This is both a terminology question and a Catholic doctrine question regarding the status of sedevacantists, that is, those who reject the current pope as illegitimate. I found the following Catholic definition of "schism" in Canon §751:

schism is the refusal of submission to the Supreme Pontiff or of communion with the members of the Church subject to him.

This seems like it could plausibly applied to sedevacantists by the "official" Catholic Church, but I'm not sure that it actually is. The penalty for schism is severe – excommunication, per canon §1364 – and I haven't heard of this being applied.

So my question is, according to the post-Vatican II magisterium of the Catholic Church – that is, the official teachings of the pope (Francis, Benedict XVI, etc.) and his bishops – are believers of sedevacantism necessarily in schism with the Church? If not, why not? And if only some are in schism, where is the dividing line?

Note that I'm focusing here on the magisterium – not the views of sedevacantists themselves, nor those of theologians who recognize the legitimacy of post-1970 popes. Here I'm interested in the official teaching of the Catholic Church (as led by Francis, Benedict XVI, John Paul II, etc.).

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    Sedevacantists don't refuse to submit to the Pope. They just believe he isn't the Pope. It's not quite the same; in fact it rather implies a strong belief in the necessity of the obedience to the Pope, otherwise they wouldn't confuse heretical notions and statements being published with a sure sign that he cannot be Pope, breaching some supposed absolutely infalliblity in every circumstance, which is the only real problem with Sedevacantism—Papalism. Commented Aug 21, 2018 at 13:20
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    @SolaGratia I wasn’t confused until I read your comment :)
    – 007
    Commented Aug 21, 2018 at 14:16

3 Answers 3


Bishop Ngô Đình Thục, a sedevacantist, was declared excommunicated, but not considered schismatic. (He did not die in the state of excommunication, though.)

On how excommunication does not necessarily imply schism, cf. p. 60 of An Open Letter to Bishop Clarence Kelly on the "Thuc Bishops" and the Errors in The Sacred and the Profane by Mario Derksen, M.A..

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    Interesting... though I'm still wondering if you have a source for the Vatican itself not considering him schismatic (I agree that excommunication does not automatically imply schism). Then I suppose the extension would be that if even Thuc was not considered schismatic, then no sedevacantist would be. Commented Aug 21, 2018 at 18:42
  • @Nathaniel cf. this: "In memoriam: Monsigneur Peter Martin Ngo-Dinh-Thuc" by Bp. Des Lauriers, O.P. (who received his episcopal consecration from Abp. Thuc). He argues against any schismatic character in Abp. Thuc.
    – Geremia
    Commented Aug 21, 2018 at 18:57

According to the Catholic magisterium, are sedevacantists by definition schismatics?

The short answer is yes.

Under Canon Law schism is a crime against religion and the unity of the Catholic Church and thus a sedevacantist incurs a latae sententiae excommunication (c. 1364.1).

Sedevacantism is a word not found in Canon Law because it does not have a term for Catholics who refuse to summit to the authority of the pope, or the bishops he has appointed as cardinals. Canon 751 tells us that schism is the withdrawal of submission to the pope or from communion of the members of the Church subject to the Supreme Pontiff. This is were sedevacantists fit in.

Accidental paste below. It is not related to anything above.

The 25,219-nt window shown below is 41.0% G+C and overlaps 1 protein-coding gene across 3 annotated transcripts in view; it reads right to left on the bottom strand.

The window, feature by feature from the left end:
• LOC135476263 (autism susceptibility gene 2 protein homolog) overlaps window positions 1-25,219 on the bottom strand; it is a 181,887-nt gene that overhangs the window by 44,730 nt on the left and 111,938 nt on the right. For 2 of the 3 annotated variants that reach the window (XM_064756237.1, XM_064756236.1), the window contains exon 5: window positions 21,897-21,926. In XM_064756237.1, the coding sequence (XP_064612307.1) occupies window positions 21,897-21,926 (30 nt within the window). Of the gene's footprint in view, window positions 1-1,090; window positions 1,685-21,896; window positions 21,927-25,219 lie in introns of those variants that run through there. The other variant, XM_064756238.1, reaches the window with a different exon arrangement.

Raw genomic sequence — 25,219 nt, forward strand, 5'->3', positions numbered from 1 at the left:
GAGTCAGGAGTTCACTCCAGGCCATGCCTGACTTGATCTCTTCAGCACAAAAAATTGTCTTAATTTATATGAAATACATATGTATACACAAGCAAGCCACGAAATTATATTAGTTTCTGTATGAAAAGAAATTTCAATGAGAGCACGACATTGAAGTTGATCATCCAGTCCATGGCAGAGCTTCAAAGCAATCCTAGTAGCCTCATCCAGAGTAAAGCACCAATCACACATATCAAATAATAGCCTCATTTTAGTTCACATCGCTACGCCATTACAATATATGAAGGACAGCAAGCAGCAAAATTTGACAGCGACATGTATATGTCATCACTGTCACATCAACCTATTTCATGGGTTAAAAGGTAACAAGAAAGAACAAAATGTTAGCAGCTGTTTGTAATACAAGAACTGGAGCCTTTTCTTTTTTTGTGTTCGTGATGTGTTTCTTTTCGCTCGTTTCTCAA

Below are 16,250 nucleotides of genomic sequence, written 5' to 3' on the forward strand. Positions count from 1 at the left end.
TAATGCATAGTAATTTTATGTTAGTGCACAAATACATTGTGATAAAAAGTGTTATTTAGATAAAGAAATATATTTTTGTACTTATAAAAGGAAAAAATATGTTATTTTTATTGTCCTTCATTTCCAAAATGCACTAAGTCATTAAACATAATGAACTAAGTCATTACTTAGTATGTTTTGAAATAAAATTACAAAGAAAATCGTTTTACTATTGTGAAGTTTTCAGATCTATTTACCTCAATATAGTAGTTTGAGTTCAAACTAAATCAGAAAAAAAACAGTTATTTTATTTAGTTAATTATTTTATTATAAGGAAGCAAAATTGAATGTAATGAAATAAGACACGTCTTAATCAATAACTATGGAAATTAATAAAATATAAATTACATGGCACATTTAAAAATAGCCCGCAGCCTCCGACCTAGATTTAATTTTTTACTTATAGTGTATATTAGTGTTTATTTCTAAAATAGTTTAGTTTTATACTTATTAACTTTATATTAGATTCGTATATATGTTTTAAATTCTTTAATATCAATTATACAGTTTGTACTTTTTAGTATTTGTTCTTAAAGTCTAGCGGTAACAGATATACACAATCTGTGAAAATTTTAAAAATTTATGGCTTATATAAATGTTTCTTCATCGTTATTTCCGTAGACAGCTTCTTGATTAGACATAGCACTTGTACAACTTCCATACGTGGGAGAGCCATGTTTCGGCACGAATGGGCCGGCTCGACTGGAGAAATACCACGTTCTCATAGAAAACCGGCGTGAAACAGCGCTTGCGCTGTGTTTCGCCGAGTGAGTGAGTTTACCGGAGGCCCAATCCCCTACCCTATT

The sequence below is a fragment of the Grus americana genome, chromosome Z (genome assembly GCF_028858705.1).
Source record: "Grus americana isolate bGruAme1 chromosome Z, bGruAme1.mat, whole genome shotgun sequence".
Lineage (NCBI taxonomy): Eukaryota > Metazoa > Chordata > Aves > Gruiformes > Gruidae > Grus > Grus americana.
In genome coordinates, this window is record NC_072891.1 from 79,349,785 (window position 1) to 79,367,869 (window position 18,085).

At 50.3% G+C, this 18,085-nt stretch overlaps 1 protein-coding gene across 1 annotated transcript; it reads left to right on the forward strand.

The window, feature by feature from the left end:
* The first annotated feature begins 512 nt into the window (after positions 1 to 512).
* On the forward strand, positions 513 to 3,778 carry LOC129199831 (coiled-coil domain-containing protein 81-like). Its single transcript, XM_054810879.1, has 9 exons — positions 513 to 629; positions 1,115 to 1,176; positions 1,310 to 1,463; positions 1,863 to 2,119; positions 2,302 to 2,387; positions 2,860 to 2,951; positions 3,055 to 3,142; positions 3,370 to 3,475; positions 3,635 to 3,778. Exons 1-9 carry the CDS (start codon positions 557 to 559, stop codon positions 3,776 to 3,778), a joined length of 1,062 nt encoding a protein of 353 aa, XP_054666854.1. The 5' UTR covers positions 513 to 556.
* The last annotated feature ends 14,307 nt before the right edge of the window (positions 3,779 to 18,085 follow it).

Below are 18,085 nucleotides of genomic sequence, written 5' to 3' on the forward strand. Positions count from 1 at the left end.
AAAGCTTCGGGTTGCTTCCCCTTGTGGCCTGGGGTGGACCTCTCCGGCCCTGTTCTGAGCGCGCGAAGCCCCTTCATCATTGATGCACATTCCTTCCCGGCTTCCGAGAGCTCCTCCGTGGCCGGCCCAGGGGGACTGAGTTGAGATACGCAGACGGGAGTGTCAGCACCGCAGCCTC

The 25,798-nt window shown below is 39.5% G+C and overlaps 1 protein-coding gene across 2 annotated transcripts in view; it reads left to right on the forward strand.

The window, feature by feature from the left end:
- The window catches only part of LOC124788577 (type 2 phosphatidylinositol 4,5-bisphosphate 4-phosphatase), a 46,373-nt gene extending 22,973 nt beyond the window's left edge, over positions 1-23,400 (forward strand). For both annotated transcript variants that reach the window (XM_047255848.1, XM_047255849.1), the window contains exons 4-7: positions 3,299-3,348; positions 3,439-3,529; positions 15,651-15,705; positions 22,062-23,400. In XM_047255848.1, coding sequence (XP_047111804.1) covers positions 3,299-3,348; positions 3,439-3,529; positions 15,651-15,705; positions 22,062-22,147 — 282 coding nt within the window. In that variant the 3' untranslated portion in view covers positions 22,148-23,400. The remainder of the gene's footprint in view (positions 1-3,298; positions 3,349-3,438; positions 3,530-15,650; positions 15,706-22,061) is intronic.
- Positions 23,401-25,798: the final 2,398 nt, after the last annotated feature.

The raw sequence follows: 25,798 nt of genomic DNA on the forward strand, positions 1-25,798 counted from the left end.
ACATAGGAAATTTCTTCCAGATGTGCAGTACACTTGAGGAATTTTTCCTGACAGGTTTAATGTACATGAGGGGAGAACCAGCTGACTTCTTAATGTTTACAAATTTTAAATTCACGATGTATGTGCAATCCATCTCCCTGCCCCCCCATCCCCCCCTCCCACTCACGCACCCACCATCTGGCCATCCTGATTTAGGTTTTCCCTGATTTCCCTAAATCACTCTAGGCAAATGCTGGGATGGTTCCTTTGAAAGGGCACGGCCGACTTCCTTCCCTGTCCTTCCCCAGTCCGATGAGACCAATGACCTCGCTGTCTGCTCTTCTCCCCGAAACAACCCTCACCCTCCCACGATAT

Can. 751 Heresy is the obstinate denial or obstinate doubt after the reception of baptism of some truth which is to be believed by divine and Catholic faith; apostasy is the total repudiation of the Christian faith; schism is the refusal of submission to the Supreme Pontiff or of communion with the members of the Church subject to him.

The reason you do not hear about Sedevacantists being excommunicated rests in the fact that the penalty of schism is incurred automaticly in canon law. For a Catholic to incur a latae sententiae pentalty all the conditions in canon 1323 must be met first. The concept of latae sententiae has no parallel in modern criminal law in most countries; but in a nutshell, a person who incurs a latae sententiae penalty does so ipso facto, without any judge or ecclesiastical authority imposing it on him.

In the 1983 Code of Canon Law (CIC) eight other sins carry the penalty of automatic excommunication: apostasy, heresy, schism (CIC 1364:1), violating the sacred species (CIC 1367), physically attacking the pope (CIC 1370:1), sacramentally absolving an accomplice in a sexual sin (CIC 1378:1), consecrating a bishop without authorization (CIC 1382), and directly violating the seal of confession (1388:1). - Apart from abortion, are there other sins that incur automatic excommunication?

From a Catholic perspective this is a logical conclusion when dealing with sedevacantists. How can one be in full communion with the Universal Catholic Church, if you refuse to acknowledge the pope, the Magisterium of the Church and the leaders of the Catholic Church and yet remain in full communion with the entire Catholic Church.

Sources and further reading:

Can You Be a Catholic and a Sedevacantist?

Decree Remitting the Excommunication "Latae Sententiae" of the Bishops of the Society of St. Pius X

Have Pro-Abortion Politicians Excommunicated Themselves?



For an extensive, if visually unappealing, treatment of this question, see here.

There is far more, but that is sufficient.

Also, note those answering with Canon Law (Not the Magisterium) and who are almost certainly incompetent to do so unless they are (Actually Catholic) canon lawyers, and not, for example, tax attorneys from Wisconsin or whatever. *ahem

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